House Oversight Committee chair Darrell Issa knows how to put on a show. Issa teased his Wednesday congressional hearing on Benghazi like a movie, tweeting movie poster-style photos with the hearing date and his face, as if he were an action star (right). The hearing was packed with emotional testimony from former State Department officials who were there the night the American consulate was attacked. Utah Rep. Jason Chaffetz even started crying (below left) late in the afternoon as he questioned the witnesses, who, at that moment, were not crying. The Washington Post's Ernesto Londoño describes it as "a riveting account of that frantic night." Politico's Ginger Gibson said the "dramatic and personal stories… injected real emotion" into the hearing. "Do you hear the pain and the sadness?" Rush Limbaugh said Wednesday. However, the hearing offered little to prove a coverup of nefarious acts by the Obama administration. We already knew an anti-Islam movie did not inspire the attack. We already knew the consulate had requested more security.
That is not to say there was no new information in the hearings. Gregory Hicks, who was deputy chief of mission at the time of the Benghazi attack, provided new details about what happened that night and the struggle to find Ambassador Chris Stevens, who died of smoke inhalation after the safe house was set on fire. Hicks spoked with Secretary of State Hillary Clinton at 2 a.m. the night of the attack — she asked if they needed more resources, and Hicks said yes. He said he could not remember if Clinton asked who caused the attack. Hicks explained Clinton wanted to make the Benghazi consulate converted into a permanent constituent post, and so Stevens had to go there before the start of the fiscal year September 30, 2012, he said. Even though the British closed their diplomatic post, Hicks believes "we needed to stay there as a symbolic gesture to a people we saved" during the Libyan revolution.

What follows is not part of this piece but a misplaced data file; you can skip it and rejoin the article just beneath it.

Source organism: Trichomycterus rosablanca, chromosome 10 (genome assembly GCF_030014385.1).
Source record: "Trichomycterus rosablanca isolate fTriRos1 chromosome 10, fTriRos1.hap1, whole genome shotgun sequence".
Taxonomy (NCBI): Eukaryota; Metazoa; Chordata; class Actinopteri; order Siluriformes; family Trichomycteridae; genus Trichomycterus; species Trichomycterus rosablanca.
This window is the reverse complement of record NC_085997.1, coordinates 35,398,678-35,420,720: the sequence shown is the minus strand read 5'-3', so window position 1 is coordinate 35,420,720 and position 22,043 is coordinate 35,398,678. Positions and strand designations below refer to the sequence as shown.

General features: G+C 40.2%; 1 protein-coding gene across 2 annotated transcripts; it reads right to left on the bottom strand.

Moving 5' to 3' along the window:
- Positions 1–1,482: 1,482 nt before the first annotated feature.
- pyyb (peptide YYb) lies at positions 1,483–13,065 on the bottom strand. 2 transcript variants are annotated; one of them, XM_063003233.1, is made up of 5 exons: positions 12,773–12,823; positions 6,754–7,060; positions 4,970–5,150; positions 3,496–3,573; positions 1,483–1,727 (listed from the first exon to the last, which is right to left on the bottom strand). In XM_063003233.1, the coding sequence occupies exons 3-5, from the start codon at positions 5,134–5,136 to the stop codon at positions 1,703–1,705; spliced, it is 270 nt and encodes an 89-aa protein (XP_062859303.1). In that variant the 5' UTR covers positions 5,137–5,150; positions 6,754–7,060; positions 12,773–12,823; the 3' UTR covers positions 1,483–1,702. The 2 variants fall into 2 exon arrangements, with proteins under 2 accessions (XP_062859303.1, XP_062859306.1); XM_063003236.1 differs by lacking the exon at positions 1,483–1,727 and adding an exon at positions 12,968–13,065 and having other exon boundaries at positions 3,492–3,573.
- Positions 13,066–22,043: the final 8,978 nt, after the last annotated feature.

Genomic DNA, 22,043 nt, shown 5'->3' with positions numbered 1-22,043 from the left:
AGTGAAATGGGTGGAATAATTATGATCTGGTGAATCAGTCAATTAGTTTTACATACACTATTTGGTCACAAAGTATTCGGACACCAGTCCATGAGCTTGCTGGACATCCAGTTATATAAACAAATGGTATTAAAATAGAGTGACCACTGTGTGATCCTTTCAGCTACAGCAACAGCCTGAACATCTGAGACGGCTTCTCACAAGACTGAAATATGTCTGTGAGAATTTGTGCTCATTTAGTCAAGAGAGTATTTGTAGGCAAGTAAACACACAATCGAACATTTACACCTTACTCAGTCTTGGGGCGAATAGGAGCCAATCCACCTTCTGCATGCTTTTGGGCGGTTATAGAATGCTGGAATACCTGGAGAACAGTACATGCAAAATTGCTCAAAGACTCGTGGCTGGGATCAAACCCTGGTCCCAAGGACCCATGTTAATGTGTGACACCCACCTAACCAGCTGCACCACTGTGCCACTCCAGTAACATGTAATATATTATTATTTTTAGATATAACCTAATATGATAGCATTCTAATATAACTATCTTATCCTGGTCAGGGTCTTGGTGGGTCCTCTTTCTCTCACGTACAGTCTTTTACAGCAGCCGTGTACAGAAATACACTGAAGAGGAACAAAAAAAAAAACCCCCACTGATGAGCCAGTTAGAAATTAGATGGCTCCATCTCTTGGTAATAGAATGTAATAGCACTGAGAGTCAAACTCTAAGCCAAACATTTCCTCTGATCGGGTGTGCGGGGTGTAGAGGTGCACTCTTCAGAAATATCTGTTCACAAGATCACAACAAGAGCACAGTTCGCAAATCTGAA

But the two most potentially damning parts of Hicks's testimony did not give House Republicans clean blows. First, Hicks was "furious" the military would not send a team of four Special Operations soldiers from Tripoli to Benghazi after the attacks. The Pentagon says "there was nothing this team could have done to assist during the second attack in Benghazi," The Washington Post reports. The American mission was attacked in two waves — the first at 9:45 p.m., after which a six-man security team was sent from Tripoli. The second attack was at about 5:15 a.m., and in it, two members of the security team were killed by mortar fire.
Second, Hicks made the case for why Susan Rice's claim that the attacks were "spontaneous" on September 16 matters. On September 25, Libyan president Mohammed Magarief called the Benghazi attack an "act of terrorism" in an interview with NBC News. Hicks said this was "a gift for us from a policy perspective," yet Obama administration officials undercut Magarief by saying the assault was inspired by an anti-Islam video that had inspired protests in Cairo the same day. Hicks said:
President Magarief was insulted in front of his own people, in front of the world. His credibility was reduced. His ability to govern was [damaged]. He was angry... He was still steamed about the talk shows two weeks later. I definitely believe it negatively affected our ability to get the FBI team quickly to Benghazi.
But Clinton had called Benghazi a "terrorist attack" for the first time four days earlier, on September 21. As Mother Jones explains, on September 27, two days after Magarief's interview White House Press Secretary Jay Carney and Defense Secretary Leon Panetta called it a "terrorist attack." However, it took until October 9 for the State Department to explicitly say the attack had nothing to do with the video.
At times on Wednesday, it was clear the questioners wanted more show than the witnesses. Eric Nordstrom, who was the regional security officer in Libya, had said he felt like the "Taliban" was in the State Department when requests for extra security were denied. When Rep. Jim Jordan asked him about the statement, Norstrom laughed uncomfortably and looked down. It was late in the afternoon, and the questions had stopped being real questions, and started becoming more like speeches. "This hearing is closed, but this investigation is not over," Issa said at the end. He should hope not — he still hasn't delivered the smoking gun.
This article is from the archive of our partner The Wire.
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